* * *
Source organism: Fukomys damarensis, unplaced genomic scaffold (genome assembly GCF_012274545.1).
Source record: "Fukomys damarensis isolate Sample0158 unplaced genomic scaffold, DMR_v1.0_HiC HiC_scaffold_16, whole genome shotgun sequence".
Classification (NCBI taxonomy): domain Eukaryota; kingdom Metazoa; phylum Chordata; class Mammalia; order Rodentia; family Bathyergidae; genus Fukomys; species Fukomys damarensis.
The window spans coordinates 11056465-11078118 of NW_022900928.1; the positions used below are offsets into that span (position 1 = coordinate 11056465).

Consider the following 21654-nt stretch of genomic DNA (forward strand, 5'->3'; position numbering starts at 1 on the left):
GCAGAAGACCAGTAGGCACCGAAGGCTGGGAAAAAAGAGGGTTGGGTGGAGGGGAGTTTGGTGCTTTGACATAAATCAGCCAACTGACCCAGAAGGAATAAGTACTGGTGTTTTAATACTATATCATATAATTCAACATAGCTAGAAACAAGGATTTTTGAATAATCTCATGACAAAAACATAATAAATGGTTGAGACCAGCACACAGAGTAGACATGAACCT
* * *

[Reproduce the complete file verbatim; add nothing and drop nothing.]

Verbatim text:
Source organism: Fukomys damarensis, unplaced genomic scaffold (genome assembly GCF_012274545.1).
Source record: "Fukomys damarensis isolate Sample0158 unplaced genomic scaffold, DMR_v1.0_HiC HiC_scaffold_16, whole genome shotgun sequence".
Classification (NCBI taxonomy): domain Eukaryota; kingdom Metazoa; phylum Chordata; class Mammalia; order Rodentia; family Bathyergidae; genus Fukomys; species Fukomys damarensis.
The window spans coordinates 11056465-11078118 of NW_022900928.1; the positions used below are offsets into that span (position 1 = coordinate 11056465).

Consider the following 21654-nt stretch of genomic DNA (forward strand, 5'->3'; position numbering starts at 1 on the left):
GCAGAAGACCAGTAGGCACCGAAGGCTGGGAAAAAAGAGGGTTGGGTGGAGGGGAGTTTGGTGCTTTGACATAAATCAGCCAACTGACCCAGAAGGAATAAGTACTGGTGTTTTAATACTATATCATATAATTCAACATAGCTAGAAACAAGGATTTTTGAATAATCTCATGACAAAAACATAATAAATGGTTGAGACCAGCACACAGAGTAGACATGAACCT